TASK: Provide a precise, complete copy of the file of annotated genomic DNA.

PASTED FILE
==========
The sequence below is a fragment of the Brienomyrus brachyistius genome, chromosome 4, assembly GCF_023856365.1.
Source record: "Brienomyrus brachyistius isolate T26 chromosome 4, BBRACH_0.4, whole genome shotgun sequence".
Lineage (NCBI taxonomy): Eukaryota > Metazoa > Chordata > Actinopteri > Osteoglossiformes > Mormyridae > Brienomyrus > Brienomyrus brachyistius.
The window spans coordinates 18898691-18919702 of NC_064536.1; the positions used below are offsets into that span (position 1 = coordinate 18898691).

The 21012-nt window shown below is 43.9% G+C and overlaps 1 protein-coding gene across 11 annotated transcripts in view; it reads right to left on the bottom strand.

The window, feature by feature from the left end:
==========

The sequence below is a fragment of the Brienomyrus brachyistius genome, chromosome 4, assembly GCF_023856365.1.
Source record: "Brienomyrus brachyistius isolate T26 chromosome 4, BBRACH_0.4, whole genome shotgun sequence".
Lineage (NCBI taxonomy): Eukaryota > Metazoa > Chordata > Actinopteri > Osteoglossiformes > Mormyridae > Brienomyrus > Brienomyrus brachyistius.
The window spans coordinates 18898691-18919702 of NC_064536.1; the positions used below are offsets into that span (position 1 = coordinate 18898691).

The 21012-nt window shown below is 43.9% G+C and overlaps 1 protein-coding gene across 11 annotated transcripts in view; it reads right to left on the bottom strand.

The window, feature by feature from the left end: